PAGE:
Going over Xmx32G heap boundary means you will have less memory available

by Mikhail Vorontsov

This small article will remind you what happens to Oracle JVM once your heap setting goes over 32G. By default, all references in JVM occupy 4 bytes on heaps under 32G. This decision is made by JVM at start-up time. You can use 8 byte references on small heaps if you will clear the -XX:-UseCompressedOops JVM option (it does not make any sense for production systems!).

Once your heap exceeds 32G, you are in 64 bit land, so your object references will now use 8 bytes instead of 4. As Scott Oaks mentioned in his “Java Performance: The Definitive Guide” book (pages 234-236, read my review of this book here), an average Java program uses about 20% of heap for object references. It means that by setting anything between Xmx32G and Xmx37G – Xmx38G you will actually reduce the amount of heap available for your application (actual numbers, of course, depend on your application). This may become a big surprise for anyone thinking that adding extra memory will let his/her application to process more data 🙂

Test – populating a LinkedList<Integer>

I have decided to test the worst case scenario – populating a LinkedList<Integer> with increasing consecutive values. It is an interesting exercise: calculate how much heap do you need to insert 2 billion Integer values into a LinkedList. I’ll leave it to you 🙂

The test code is extremely simple:

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public class Mem32Test {
    public static void main(String[] args) {
        List<Integer> lst = new LinkedList<>();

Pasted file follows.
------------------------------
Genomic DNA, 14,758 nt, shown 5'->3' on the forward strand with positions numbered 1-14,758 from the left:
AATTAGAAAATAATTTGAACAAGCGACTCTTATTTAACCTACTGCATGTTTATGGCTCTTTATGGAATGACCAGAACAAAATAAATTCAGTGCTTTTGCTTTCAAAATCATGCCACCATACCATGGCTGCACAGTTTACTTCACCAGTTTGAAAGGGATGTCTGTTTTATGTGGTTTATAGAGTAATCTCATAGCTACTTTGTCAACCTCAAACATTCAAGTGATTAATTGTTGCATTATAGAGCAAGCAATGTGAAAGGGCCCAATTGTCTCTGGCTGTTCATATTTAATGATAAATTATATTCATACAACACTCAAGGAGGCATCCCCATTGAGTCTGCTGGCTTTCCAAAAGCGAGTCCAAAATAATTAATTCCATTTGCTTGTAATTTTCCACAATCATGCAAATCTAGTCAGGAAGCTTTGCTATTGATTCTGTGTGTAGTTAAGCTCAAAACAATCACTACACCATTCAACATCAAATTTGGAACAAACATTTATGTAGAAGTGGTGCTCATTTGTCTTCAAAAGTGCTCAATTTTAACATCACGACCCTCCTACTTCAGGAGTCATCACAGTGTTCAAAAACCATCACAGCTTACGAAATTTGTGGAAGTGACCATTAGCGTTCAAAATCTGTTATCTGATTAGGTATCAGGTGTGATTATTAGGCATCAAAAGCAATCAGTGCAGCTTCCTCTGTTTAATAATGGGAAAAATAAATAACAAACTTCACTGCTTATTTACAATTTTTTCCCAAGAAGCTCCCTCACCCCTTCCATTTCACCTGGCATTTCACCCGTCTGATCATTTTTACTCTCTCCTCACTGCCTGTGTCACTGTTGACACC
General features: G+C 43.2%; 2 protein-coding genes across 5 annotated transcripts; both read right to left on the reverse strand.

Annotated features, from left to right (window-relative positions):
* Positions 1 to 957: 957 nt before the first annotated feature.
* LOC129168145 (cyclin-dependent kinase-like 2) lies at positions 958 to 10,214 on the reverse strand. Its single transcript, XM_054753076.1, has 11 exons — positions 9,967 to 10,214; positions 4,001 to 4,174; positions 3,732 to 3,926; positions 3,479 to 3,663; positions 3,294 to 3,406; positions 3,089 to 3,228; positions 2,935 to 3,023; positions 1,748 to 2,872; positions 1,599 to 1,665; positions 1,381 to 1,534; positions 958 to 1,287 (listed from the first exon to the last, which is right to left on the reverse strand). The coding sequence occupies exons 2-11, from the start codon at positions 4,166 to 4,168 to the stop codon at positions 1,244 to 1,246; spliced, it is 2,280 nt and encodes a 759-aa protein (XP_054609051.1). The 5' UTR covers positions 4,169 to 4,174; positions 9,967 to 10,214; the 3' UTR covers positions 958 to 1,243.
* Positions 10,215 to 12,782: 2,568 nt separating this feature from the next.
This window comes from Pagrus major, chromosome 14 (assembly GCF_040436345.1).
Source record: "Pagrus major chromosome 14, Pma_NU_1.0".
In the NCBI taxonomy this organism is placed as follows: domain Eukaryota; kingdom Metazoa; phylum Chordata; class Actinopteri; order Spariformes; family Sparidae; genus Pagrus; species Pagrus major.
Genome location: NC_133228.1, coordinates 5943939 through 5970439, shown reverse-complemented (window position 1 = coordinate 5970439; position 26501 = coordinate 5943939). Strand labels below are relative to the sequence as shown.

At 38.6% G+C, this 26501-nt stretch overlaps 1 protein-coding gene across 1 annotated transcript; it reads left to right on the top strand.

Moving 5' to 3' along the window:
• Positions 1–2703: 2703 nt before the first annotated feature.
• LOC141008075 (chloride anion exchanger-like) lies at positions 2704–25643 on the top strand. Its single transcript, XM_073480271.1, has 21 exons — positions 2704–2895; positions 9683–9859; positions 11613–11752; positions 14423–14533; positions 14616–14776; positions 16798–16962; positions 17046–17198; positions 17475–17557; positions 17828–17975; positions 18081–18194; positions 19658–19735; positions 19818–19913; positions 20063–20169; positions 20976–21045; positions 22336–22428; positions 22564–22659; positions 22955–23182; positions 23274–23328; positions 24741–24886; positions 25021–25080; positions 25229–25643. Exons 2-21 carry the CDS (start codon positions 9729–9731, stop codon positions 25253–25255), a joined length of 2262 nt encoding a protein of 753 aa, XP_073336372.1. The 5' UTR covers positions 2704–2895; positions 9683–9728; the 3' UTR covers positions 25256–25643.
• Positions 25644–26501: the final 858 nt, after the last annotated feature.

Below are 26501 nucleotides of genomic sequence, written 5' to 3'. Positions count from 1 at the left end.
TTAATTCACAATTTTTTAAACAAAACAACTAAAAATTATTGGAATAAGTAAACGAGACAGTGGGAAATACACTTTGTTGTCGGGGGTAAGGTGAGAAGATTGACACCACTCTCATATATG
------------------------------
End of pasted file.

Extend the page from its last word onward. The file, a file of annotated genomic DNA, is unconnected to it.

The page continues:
int i = 0;
        while ( true )
        {
            lst.add( new Integer( i++ ) );
            if ( ( i & 0xFFFF ) == 0 )
                System.out.println( i ); //shows where you are 🙂
            if ( i == System.currentTimeMillis() )
                break; //otherwise will not compile
        }
        System.out.println( lst.size() ); //needed to avoid dead code optimizations
    }
}
public class Mem32Test {
    public static void main(String[] args) {
        List<Integer> lst = new LinkedList<>();
        int i = 0;
        while ( true )
        {
            lst.add( new Integer( i++ ) );
            if ( ( i & 0xFFFF ) == 0 )
                System.out.println( i ); //shows where you are 🙂
            if ( i == System.currentTimeMillis() )
                break; //otherwise will not compile
        }
        System.out.println( lst.size() ); //needed to avoid dead code optimizations
    }
}

You should run this code with Xmx and verbose:gc (or -XX:+PrintGCDetails) options. You need to see the garbage collection logs to understand when you run out of memory (it may be pretty long before you’ll get an actual OOM).

First of all, I’ve found an exact spot where JVM switches to 64 bit references – it is Xmx32767M (surprisingly, 1Mb less than 32G). After that I have noticed that the amount of memory actually available to the application does not increase linearly with your heap. Instead it seems to grow in steps (see what happens between Xmx49200M and Xmx49500M) – this is something I want to investigate further.

Test results

Number of elements in the LinkedList Heap size
666,697,728 Xmx32700M
667,287,552 Xmx32730M
667,680,768 Xmx32750M
667,877,376 Xmx32760M
668,008,448 Xmx32764M
668,139,520 Xmx32765M
668,008,448 Xmx32766M
422,510,592 Xmx32767M
429,391,872 Xmx33700M
535,166,976 Xmx42000M
639,041,536 Xmx48700M
643,039,232 Xmx49200M
731,578,368 Xmx49500M